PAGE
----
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Health & Lifestyle

DR Congo blame Unending Ebola Outbreak on Violence , Community Mistrust.

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DR Congo Ministry of Health spokesperson Jessica Ilunga has declared that violence and community mistrust have continued to hamper all efforts to control and end the fresh Ebola outbreak, which started Aug. 1.



Though according to the World Health Organization the number of new Ebola cases has dropped slightly in the Democratic Republic of the Congo as there are 33% fewer cases to date in February compared with the same time period in December per STAT’s Helen Branswell, but some experts warn Axios that there remain signs that this outbreak is far from over.

Meanwhile, some experts warn that, that doesn’t mean the world’s second-largest Ebola outbreak on record is yet under control, and in fact it could simply be moving to new areas of the sprawling country.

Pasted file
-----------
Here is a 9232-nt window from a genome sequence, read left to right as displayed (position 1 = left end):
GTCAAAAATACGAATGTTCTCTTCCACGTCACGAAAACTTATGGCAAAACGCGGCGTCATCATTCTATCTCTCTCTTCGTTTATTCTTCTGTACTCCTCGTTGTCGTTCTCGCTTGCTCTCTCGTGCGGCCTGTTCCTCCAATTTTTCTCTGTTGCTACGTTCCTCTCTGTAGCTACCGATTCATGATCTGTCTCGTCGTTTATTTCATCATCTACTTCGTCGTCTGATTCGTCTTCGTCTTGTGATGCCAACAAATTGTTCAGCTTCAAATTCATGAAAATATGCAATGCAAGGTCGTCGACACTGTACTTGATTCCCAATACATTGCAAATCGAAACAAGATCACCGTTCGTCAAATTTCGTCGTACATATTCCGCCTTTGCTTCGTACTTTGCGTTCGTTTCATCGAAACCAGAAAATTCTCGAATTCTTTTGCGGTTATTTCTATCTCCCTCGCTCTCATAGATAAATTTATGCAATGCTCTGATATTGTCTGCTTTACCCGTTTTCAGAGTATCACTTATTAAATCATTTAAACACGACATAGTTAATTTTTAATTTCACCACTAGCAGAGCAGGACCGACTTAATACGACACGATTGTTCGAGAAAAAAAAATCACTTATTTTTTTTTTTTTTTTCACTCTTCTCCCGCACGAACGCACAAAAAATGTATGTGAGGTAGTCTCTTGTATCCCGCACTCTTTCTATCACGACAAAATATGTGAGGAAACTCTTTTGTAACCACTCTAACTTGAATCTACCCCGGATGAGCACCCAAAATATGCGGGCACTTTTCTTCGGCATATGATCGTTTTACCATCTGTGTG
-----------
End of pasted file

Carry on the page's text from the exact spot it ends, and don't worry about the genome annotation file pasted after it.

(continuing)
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Johns Hopkins’ public health expert Jennifer Nuzzo maintains there are several reasons people should continue to view this outbreak as a cause for concern.

However, Nuzzo said Congo needs more than money from the international community and the U.S. in particular. Safety concerns have largely caused the CDC to limit its Ebola experts to the capital city of Kinshasa, where some have returned after being evacuated during an uptick in election-related violence, Nuzzo added that Now is the time for the U.S. to send them into the field.